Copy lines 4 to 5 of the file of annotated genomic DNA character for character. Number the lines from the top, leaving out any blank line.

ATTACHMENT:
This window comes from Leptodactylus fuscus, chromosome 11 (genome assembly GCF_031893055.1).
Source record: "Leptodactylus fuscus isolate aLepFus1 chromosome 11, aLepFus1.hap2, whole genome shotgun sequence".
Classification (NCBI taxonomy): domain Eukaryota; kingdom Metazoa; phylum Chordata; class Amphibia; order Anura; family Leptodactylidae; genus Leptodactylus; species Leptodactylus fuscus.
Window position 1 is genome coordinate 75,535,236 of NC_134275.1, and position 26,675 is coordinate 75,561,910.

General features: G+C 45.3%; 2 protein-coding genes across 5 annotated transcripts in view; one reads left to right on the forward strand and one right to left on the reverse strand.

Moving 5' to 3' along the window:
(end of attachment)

Window position 1 is genome coordinate 75,535,236 of NC_134275.1, and position 26,675 is coordinate 75,561,910.

General features: G+C 45.3%; 2 protein-coding genes across 5 annotated transcripts in view; one reads left to right on the forward strand and one right to left on the reverse strand.